Kingmaker scenario

Kingmaker scenario

A kingmaker scenario, in a game of three or more players, is an endgame situation where a player unable to win (see: lame duck) has the capacity to determine which player among others is the winner. Said player is referred to as the "kingmaker" or "spoiler". No longer playing for him- or herself, he or she may make game decisions to favor a player who played more favorably (to him or her) earlier in the game. Except in games where interpersonal politics, by design, play a decisive role, this is undesirable.

In the context of a democratic election, this scenario is termed the spoiler effect.

Gladiator example

Consider this simple game: Three gladiators play, with strengths 3, 4, 5. In turn, each gladiator must "engage" another, and they begin "combat". The result of combat is that the weaker player is eliminated, and the stronger player loses strength equal to that of the weaker player. (For example, if "5" attacks "3", "3" will die and "5" will have strength 2.) The winning gladiator is the last one standing.

The gladiator whose turn is first is the kingmaker. Here's why: Each round of combat eliminates one gladiator, so there will be two rounds of combat. The first round of combat will eliminate one participant and weaken the other to a strength no greater than 2. The nonparticipant's strength is at least 3, so he is guaranteed to win the second round of combat, and the entire contest. Therefore, the game collapses: The winning gladiator is the one not involved in the first battle.

Hence, the gladiator whose turn comes first is the kingmaker. He must be involved in the first battle, hence cannot win, but with the liberty of choosing his opponent in that battle, can elect either of the other two players to be the winner of the contest.

Kingmaker scenarios in practice

Because they allow the outcome of the game to be determined by a player of (presumably) inferior strategy, kingmaker scenarios are usually considered undesirable, though to some extent they may be unavoidable in strategy games. Of course the argument can be made that this means the winner, chosen by the kingmaker played with the additional restriction of not annoying the other players as much, presumably a more difficult task. In these games, the game mechanics, players' outcomes and strategies are often so interconnected that to eliminate all possibilities of this situation is almost impossible.

In tournament situations, kingmaker situations can be especially corrupting, since a losing player may use this power to influence events beyond the scope of the game at hand. For example, if seating in future rounds is dictated by past performance, a losing player in this situation might use his or her position of power to place a weaker player at his or her table in subsequent rounds.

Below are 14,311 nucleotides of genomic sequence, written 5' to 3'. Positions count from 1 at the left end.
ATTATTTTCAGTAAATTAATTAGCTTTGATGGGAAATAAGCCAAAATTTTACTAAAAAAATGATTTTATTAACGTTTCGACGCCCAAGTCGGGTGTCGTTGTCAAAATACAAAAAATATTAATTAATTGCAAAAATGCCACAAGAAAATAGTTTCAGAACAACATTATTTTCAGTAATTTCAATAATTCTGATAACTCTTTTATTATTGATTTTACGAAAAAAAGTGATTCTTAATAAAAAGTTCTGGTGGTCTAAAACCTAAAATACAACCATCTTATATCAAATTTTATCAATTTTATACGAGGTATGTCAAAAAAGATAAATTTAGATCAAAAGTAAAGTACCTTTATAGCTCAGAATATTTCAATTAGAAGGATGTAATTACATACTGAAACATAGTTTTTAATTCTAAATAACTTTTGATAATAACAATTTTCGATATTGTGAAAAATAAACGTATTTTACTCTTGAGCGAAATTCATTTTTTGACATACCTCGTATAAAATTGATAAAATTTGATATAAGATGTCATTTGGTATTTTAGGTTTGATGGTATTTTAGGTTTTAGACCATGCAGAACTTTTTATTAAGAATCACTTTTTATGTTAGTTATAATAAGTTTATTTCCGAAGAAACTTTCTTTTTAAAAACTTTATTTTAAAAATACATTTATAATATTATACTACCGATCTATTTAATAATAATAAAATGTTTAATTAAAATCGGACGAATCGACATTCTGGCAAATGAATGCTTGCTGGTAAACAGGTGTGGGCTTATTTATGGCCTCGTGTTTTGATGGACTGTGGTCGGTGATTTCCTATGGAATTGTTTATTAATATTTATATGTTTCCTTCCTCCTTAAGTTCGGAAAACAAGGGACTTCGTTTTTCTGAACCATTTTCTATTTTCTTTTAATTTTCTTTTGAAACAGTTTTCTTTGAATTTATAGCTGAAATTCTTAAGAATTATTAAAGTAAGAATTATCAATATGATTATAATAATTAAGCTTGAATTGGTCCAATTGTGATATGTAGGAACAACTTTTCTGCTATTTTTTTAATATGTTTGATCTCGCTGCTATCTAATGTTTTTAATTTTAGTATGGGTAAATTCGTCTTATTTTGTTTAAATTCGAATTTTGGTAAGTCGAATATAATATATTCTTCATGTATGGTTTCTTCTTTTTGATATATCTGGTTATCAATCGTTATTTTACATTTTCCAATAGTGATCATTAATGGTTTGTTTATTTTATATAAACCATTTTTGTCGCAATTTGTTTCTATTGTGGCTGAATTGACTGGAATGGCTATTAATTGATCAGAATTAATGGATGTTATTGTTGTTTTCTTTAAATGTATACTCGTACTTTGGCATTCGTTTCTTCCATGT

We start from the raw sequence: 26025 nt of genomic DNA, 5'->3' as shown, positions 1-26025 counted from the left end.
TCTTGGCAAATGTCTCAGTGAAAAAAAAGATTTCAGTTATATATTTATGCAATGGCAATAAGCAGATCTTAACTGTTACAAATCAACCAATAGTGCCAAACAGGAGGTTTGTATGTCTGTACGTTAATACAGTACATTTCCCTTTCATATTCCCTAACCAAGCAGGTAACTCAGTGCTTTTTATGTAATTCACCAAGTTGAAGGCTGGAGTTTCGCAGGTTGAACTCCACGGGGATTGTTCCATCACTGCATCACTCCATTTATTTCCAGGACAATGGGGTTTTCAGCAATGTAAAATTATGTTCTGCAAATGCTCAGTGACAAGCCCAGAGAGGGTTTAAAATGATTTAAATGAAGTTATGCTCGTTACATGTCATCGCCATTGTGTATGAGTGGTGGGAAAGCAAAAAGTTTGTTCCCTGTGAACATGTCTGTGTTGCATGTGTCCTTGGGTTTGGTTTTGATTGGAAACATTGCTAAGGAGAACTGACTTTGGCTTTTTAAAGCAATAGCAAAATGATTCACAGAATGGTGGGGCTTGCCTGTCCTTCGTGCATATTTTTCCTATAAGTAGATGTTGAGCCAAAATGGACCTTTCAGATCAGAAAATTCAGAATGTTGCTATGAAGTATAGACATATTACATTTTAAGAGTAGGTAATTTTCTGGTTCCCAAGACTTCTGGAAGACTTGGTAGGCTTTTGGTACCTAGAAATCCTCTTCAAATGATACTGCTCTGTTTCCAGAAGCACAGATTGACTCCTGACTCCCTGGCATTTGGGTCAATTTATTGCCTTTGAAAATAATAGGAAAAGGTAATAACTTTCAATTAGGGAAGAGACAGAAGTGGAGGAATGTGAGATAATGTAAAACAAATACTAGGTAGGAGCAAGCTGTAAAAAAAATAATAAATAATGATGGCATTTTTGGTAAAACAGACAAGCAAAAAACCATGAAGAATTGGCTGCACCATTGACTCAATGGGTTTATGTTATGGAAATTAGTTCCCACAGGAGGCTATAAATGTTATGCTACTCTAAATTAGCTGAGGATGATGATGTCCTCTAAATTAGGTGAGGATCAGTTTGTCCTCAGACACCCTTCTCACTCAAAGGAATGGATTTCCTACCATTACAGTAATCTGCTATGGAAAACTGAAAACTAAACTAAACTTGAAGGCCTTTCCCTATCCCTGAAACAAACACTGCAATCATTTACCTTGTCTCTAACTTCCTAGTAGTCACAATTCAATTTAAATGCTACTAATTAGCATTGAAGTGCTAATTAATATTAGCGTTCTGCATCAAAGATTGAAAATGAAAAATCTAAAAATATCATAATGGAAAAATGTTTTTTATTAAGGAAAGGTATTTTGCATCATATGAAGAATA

Different games deal with the kingmaker problem in different ways:

* In the group stages of tournaments such as the FIFA world cup, the final set of games in the group are often played at the same time, thus reducing the possibility of a team who will not qualify for the next round being able to sit back and let their opponent win, thus guaranteeing them a place. This rule also stops leaders of the group playing for a draw and guaranteeing that they both go through.

* In the game of Puerto Rico, players conceal their victory point totals by overturning their hexagonal tiles, which could denote either 1 or 5 points. This ambiguity makes it unclear (unless players are especially attentive) which player is in the lead.

* In Monopoly, rules regarding behavior at bankruptcy serve to reduce the frequency of kingmaker situations.

* Most games prohibit---with penalties greater than match loss (for example, ostracization, disqualification)---questionable or unsportsmanlike conduct geared toward effecting a kingmaker scenario.
** Stalling, or intentionally slowing game play in timed games, for personal advantage or to that of a currently leading player, is normally treated as unsportsmanlike conduct.
** The use of revokes, or intentional rules violations, in trick-taking card games, to void a round and effect a kingmaker scenario is discouraged by use of severe penalties. In tournaments, doing this can be classified as cheating.

*In the later rounds of a tournament, the rules permit concessions for any reason other than bribery, and thus a player who is unable to make the top 8 will usually concede when paired with somebody who would be able to make it.

Other games may explicitly encourage a kingmaker scenario. An example of this is the television series Survivor, where the last seven contestants voted out form a jury that chooses a winner from the final two contestants.

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